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Take your breaks. A good stretch and walk around the block is good for the body and the mind. Step away from the computer, leave the Blackberry at your desk and just walk. Take five minutes and read a chapter from that book that you put in your briefcase. Breathe some fresh air. Get some water. It’s that simple.

Create real human interaction. While digital correspondence is at an all time high, our moments of genuine human interchange may be at risk. A simple rule? Whenever you can, interact. As long as you’re getting your work done, keep it human and stay on task. I think that they can go hand in hand- human interaction and getting things done.

Speed matters. As you’re going through your day, remember that speed matters. Move with purpose and swiftly act on things that are in front of you. Walk briskly and others will sense that you are a person of action. Their step will pick up too!

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Food is your friend. A few months back, I looked at the scale and realized that I had lost about 10 pounds without even trying. I saw that my eating habits had been spotty and my body wasn’t getting enough of what it needed in order to keep going. Take the time to prepare a decent set of 4-5 smaller meals instead of binging at the end of the day. Now I try to keep a supply of energy bars in my desk just in case.

Take note of the final hour. The final hour is key to an optimal work day. This is a good time to process any excess in your in-box, prepare things for the next day and clear your mind.

Remember what’s really important. Getting out the door at a reasonable time (and it probably differs for each of us) is good for you and for those you care about. When you arrive home from work, take 10 seconds to remind yourself that you’re now at home and need to be fully present for your spouse, kids, and whatever else requires your attention. It’s not easy making this transition but vital nonetheless.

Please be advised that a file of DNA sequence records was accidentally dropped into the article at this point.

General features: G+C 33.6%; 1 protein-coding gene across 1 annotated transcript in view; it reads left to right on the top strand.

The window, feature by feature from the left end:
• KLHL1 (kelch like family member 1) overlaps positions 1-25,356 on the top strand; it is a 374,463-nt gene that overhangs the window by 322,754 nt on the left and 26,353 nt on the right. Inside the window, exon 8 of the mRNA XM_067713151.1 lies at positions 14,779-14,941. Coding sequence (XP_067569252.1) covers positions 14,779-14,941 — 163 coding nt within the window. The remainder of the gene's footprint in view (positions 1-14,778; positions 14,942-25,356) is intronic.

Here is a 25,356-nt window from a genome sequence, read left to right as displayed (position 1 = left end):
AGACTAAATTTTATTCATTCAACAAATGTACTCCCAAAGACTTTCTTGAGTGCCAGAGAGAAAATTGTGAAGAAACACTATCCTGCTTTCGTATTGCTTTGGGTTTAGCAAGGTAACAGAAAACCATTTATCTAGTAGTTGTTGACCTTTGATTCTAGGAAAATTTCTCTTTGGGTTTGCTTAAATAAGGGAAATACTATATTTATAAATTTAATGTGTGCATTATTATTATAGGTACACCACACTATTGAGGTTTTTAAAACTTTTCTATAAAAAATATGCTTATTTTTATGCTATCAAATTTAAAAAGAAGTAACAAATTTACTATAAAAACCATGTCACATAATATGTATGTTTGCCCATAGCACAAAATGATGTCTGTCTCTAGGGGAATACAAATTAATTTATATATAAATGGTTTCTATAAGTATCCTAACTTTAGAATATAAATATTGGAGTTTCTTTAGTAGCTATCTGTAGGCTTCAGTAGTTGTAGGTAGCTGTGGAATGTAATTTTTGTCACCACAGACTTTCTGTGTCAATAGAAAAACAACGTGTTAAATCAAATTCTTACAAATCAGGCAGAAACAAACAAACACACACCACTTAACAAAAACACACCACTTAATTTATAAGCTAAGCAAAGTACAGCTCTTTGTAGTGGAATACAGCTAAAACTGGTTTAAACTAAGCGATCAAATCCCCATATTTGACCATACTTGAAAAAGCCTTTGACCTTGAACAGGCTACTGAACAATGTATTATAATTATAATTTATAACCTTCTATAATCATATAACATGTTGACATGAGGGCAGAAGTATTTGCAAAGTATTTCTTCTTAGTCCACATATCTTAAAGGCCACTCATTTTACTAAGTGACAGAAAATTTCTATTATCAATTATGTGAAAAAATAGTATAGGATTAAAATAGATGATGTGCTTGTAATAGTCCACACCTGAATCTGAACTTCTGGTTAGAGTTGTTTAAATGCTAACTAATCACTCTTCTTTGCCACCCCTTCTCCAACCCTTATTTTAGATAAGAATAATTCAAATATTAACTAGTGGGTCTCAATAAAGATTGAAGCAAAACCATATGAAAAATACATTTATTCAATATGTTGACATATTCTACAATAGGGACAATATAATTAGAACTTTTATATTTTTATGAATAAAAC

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Begin again. The good and bad news of an ideal workday is that it requires mastery and repetition. Don’t be too hard on yourself if things only went 75% well today because tomorrow is coming. You’ll get another shot at success.

An ideal workday is something towards which we can work. In my field of education, I tell young teachers to aim for the “3 Day Rule”: strive to be on your game for 3 out of 5 days and you’ll start to turn the tide of how you work. Eventually your 3 days will turn into 4 and every once in a while, you’ll see a solid 5 days of productivity.

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Last Updated on January 13, 2020

The Importance of Reminders (And How to Make a Reminder Work)

The Importance of Reminders (And How to Make a Reminder Work)

No matter how well you set up your todo list and calendar, you aren’t going to get things done unless you have a reliable way of reminding yourself to actually do them.

Anyone who’s spent an hour writing up the perfect grocery list only to realize at the store that they forgot to bring the list understands the importance of reminders.